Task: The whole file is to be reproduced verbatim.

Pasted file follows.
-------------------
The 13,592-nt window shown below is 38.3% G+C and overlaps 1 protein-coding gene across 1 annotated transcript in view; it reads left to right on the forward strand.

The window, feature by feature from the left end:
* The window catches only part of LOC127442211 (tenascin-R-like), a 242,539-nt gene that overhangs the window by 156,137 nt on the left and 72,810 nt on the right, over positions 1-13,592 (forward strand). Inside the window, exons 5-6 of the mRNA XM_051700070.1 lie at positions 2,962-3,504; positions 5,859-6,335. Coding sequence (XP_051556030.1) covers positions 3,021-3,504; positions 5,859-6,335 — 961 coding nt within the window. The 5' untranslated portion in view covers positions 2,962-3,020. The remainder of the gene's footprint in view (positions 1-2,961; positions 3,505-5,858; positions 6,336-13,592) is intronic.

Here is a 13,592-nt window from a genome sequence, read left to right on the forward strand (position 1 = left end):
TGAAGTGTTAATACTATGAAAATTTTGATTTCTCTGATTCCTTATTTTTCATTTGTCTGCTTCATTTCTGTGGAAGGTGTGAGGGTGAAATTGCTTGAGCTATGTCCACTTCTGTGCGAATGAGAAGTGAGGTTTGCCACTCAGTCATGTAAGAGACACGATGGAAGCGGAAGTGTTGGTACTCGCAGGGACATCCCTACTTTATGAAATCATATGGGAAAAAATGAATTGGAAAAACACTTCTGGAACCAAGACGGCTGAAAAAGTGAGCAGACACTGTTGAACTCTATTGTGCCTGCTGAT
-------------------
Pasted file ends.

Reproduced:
The 13,592-nt window shown below is 38.3% G+C and overlaps 1 protein-coding gene across 1 annotated transcript in view; it reads left to right on the forward strand.

The window, feature by feature from the left end:
* The window catches only part of LOC127442211 (tenascin-R-like), a 242,539-nt gene that overhangs the window by 156,137 nt on the left and 72,810 nt on the right, over positions 1-13,592 (forward strand). Inside the window, exons 5-6 of the mRNA XM_051700070.1 lie at positions 2,962-3,504; positions 5,859-6,335. Coding sequence (XP_051556030.1) covers positions 3,021-3,504; positions 5,859-6,335 — 961 coding nt within the window. The 5' untranslated portion in view covers positions 2,962-3,020. The remainder of the gene's footprint in view (positions 1-2,961; positions 3,505-5,858; positions 6,336-13,592) is intronic.

Here is a 13,592-nt window from a genome sequence, read left to right on the forward strand (position 1 = left end):
TGAAGTGTTAATACTATGAAAATTTTGATTTCTCTGATTCCTTATTTTTCATTTGTCTGCTTCATTTCTGTGGAAGGTGTGAGGGTGAAATTGCTTGAGCTATGTCCACTTCTGTGCGAATGAGAAGTGAGGTTTGCCACTCAGTCATGTAAGAGACACGATGGAAGCGGAAGTGTTGGTACTCGCAGGGACATCCCTACTTTATGAAATCATATGGGAAAAAATGAATTGGAAAAACACTTCTGGAACCAAGACGGCTGAAAAAGTGAGCAGACACTGTTGAACTCTATTGTGCCTGCTGAT